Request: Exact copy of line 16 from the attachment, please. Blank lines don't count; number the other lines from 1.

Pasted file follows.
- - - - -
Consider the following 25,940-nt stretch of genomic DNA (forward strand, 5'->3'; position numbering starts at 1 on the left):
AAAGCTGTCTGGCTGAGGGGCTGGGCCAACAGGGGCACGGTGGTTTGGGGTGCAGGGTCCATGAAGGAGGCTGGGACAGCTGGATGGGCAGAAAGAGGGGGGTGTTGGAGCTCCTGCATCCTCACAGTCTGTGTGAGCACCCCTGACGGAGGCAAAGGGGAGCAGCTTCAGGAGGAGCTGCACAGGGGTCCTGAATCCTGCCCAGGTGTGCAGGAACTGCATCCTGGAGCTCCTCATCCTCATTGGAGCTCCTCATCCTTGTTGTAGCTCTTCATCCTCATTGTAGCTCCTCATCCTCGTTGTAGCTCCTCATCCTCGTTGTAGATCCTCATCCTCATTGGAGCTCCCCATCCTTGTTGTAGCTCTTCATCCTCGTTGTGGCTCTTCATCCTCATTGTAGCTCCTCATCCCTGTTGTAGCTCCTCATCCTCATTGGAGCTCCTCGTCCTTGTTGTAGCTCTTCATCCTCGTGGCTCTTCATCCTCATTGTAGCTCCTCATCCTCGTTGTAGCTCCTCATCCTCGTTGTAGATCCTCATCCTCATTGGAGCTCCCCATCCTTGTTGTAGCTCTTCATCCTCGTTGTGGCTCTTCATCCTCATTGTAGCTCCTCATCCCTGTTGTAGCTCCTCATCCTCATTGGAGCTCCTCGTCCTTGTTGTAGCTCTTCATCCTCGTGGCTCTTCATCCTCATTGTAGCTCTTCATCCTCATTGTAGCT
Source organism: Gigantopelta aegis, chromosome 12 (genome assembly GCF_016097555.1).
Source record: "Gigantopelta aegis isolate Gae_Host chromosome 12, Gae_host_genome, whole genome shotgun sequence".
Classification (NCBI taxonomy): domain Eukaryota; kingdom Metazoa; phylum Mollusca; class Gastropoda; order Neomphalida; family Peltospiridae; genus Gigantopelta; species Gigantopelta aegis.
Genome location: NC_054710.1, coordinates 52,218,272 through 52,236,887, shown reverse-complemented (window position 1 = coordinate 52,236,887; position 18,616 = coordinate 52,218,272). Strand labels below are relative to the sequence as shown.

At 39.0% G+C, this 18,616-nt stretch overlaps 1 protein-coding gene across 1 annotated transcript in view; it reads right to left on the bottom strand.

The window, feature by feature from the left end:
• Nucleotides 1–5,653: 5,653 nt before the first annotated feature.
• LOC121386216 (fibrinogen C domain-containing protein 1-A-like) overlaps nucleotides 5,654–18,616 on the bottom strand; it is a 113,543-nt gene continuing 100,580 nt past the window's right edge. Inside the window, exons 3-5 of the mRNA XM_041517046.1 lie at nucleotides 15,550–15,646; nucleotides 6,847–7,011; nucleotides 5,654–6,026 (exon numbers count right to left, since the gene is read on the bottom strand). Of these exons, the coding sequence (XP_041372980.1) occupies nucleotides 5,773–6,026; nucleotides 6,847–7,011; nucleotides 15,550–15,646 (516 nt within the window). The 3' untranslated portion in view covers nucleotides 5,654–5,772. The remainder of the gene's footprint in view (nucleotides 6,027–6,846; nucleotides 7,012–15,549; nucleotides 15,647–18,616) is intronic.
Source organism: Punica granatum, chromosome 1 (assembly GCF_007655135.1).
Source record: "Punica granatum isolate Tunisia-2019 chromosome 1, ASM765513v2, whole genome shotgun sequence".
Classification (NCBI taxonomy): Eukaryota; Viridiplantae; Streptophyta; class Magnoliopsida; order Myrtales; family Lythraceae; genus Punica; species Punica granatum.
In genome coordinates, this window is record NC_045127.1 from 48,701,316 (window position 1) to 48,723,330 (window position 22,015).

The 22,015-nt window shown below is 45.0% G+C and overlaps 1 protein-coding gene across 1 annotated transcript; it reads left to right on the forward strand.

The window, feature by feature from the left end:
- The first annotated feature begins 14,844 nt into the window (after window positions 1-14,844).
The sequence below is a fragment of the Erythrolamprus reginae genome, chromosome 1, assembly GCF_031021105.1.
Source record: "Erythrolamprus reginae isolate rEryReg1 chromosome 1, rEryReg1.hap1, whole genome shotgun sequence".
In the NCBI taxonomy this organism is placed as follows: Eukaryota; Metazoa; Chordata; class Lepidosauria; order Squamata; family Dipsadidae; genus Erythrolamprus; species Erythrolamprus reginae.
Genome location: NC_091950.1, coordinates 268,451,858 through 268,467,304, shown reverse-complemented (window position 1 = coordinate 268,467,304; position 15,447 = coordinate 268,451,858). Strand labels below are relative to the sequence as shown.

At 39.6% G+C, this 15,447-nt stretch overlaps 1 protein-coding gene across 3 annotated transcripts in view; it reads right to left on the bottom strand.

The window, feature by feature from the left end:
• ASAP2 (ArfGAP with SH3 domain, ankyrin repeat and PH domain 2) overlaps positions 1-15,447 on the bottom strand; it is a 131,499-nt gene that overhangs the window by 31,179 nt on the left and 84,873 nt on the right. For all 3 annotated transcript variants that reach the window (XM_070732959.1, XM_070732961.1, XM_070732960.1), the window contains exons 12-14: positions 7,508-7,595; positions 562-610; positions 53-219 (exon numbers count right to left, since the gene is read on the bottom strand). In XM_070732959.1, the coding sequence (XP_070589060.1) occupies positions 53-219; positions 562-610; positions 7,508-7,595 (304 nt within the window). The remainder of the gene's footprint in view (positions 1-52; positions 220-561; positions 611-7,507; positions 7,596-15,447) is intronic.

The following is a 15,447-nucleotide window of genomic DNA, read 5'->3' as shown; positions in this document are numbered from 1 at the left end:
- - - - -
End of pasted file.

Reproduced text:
The window, feature by feature from the left end: